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Hoffmann, R. A wiki for the life sciences where authorship matters. Nature Genetics (2008)
 
 
 
 
 

Stem cell kinetics in rat testis after irreversible injury induced by 2,5-hexanedione.

Stem cells provide a continuous supply of committed progenitor cells for the process of spermatogenesis. In rodents, stem cells have been identified as single, undifferentiated type A spermatogonia. The rate of stem cell division has not been definitively determined because of difficulty in locating stem cells among a normal compliment of germ cells. The testicular toxicant 2,5-hexanedione (2,5-HD) induces irreversible testicular atrophy with only Sertoli cells and spermatogonia remaining after injury. Stem cell kinetics could be assessed in this toxicant model because of the absence of most mature germ cells. It is also not known if 2,5-HD-exposed rats possess an active stem spermatogonia population. Charles River CD rats were exposed to 1% 2,5-HD in drinking water for 5 wk. At 7 or 35 wk following toxicant exposure, rats were exposed to bromodeoxycytidine continuously via Alzet mini-pumps for 1-28 days. Serial cross sections of testis were used to identify single stem spermatogonia and to determine whether the cells were positive or negative for bromodeoxyuridine incorporation. We obtained a continuous labeling index for stem cells from rats 7 and 35 wk after 2,5-HD exposure and found that stem cells had a cell cycle time of approximately 8-14 days at both time points after toxicant exposure. In conclusion, we have developed a method for the assessment of stem cell kinetics and verified the presence of an actively dividing stem cell population in irreversibly injured testes.[1]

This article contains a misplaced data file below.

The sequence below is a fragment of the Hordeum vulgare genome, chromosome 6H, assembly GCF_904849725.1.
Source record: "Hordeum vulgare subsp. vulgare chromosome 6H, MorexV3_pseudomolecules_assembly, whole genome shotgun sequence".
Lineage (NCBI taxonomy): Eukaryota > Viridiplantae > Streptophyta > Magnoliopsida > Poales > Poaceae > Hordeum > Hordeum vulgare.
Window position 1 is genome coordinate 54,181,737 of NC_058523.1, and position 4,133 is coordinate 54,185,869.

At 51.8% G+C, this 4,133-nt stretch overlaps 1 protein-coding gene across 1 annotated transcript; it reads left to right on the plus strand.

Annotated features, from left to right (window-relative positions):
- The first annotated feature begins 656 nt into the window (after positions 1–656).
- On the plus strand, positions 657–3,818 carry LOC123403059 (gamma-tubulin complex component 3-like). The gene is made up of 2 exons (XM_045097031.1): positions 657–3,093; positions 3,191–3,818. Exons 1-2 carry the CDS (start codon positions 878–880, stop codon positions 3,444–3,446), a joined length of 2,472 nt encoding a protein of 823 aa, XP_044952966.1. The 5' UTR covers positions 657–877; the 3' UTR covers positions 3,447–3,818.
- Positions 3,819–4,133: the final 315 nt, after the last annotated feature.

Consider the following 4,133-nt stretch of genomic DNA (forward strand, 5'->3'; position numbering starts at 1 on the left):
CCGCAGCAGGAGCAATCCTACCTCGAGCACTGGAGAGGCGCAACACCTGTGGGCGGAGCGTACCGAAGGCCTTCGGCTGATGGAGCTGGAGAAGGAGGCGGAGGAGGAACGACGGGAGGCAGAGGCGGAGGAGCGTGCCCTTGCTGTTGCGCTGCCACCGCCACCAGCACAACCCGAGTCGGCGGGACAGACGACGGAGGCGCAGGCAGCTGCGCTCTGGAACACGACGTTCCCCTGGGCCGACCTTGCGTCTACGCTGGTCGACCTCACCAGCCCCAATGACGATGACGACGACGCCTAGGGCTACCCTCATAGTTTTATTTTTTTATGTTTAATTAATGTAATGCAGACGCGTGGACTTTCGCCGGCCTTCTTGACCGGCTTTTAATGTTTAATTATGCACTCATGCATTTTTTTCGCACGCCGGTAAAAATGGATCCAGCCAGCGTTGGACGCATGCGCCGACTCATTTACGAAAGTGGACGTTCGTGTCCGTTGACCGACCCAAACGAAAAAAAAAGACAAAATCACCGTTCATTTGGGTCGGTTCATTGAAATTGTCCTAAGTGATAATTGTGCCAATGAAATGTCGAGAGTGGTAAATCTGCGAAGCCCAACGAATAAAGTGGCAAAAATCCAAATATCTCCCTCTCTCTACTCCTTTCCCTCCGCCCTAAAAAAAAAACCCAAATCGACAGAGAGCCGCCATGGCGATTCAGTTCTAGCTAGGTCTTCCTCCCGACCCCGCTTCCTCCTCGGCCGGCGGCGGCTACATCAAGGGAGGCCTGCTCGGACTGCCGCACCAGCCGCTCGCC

References

  1. Stem cell kinetics in rat testis after irreversible injury induced by 2,5-hexanedione. Allard, E.K., Hall, S.J., Boekelheide, K. Biol. Reprod. (1995) [Pubmed]
 
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